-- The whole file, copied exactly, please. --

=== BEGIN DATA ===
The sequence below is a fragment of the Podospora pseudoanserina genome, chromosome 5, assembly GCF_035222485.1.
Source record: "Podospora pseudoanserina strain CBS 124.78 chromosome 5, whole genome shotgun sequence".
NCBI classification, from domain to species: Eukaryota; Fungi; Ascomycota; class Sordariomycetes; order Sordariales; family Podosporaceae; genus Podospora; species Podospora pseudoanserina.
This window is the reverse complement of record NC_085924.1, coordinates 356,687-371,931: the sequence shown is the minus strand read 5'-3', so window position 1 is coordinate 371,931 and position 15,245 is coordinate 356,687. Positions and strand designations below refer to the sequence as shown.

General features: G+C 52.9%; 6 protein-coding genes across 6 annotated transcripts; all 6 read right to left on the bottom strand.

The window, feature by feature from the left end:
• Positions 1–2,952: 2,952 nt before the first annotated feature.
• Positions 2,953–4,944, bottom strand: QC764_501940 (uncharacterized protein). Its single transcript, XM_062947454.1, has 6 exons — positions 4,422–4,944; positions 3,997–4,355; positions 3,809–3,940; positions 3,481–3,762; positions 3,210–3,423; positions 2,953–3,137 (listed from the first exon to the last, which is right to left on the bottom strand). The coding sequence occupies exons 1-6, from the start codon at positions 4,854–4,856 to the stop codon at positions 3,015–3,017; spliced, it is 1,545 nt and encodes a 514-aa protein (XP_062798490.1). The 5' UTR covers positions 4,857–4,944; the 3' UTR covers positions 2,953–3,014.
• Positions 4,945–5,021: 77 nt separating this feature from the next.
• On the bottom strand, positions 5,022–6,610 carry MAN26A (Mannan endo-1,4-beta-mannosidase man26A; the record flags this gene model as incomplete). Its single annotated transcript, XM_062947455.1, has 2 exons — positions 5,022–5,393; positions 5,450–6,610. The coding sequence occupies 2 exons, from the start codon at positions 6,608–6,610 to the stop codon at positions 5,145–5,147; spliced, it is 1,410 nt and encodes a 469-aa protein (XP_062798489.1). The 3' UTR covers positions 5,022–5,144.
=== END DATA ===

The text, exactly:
The sequence below is a fragment of the Podospora pseudoanserina genome, chromosome 5, assembly GCF_035222485.1.
Source record: "Podospora pseudoanserina strain CBS 124.78 chromosome 5, whole genome shotgun sequence".
NCBI classification, from domain to species: Eukaryota; Fungi; Ascomycota; class Sordariomycetes; order Sordariales; family Podosporaceae; genus Podospora; species Podospora pseudoanserina.
This window is the reverse complement of record NC_085924.1, coordinates 356,687-371,931: the sequence shown is the minus strand read 5'-3', so window position 1 is coordinate 371,931 and position 15,245 is coordinate 356,687. Positions and strand designations below refer to the sequence as shown.

General features: G+C 52.9%; 6 protein-coding genes across 6 annotated transcripts; all 6 read right to left on the bottom strand.

The window, feature by feature from the left end:
• Positions 1–2,952: 2,952 nt before the first annotated feature.
• Positions 2,953–4,944, bottom strand: QC764_501940 (uncharacterized protein). Its single transcript, XM_062947454.1, has 6 exons — positions 4,422–4,944; positions 3,997–4,355; positions 3,809–3,940; positions 3,481–3,762; positions 3,210–3,423; positions 2,953–3,137 (listed from the first exon to the last, which is right to left on the bottom strand). The coding sequence occupies exons 1-6, from the start codon at positions 4,854–4,856 to the stop codon at positions 3,015–3,017; spliced, it is 1,545 nt and encodes a 514-aa protein (XP_062798490.1). The 5' UTR covers positions 4,857–4,944; the 3' UTR covers positions 2,953–3,014.
• Positions 4,945–5,021: 77 nt separating this feature from the next.
• On the bottom strand, positions 5,022–6,610 carry MAN26A (Mannan endo-1,4-beta-mannosidase man26A; the record flags this gene model as incomplete). Its single annotated transcript, XM_062947455.1, has 2 exons — positions 5,022–5,393; positions 5,450–6,610. The coding sequence occupies 2 exons, from the start codon at positions 6,608–6,610 to the stop codon at positions 5,145–5,147; spliced, it is 1,410 nt and encodes a 469-aa protein (XP_062798489.1). The 3' UTR covers positions 5,022–5,144.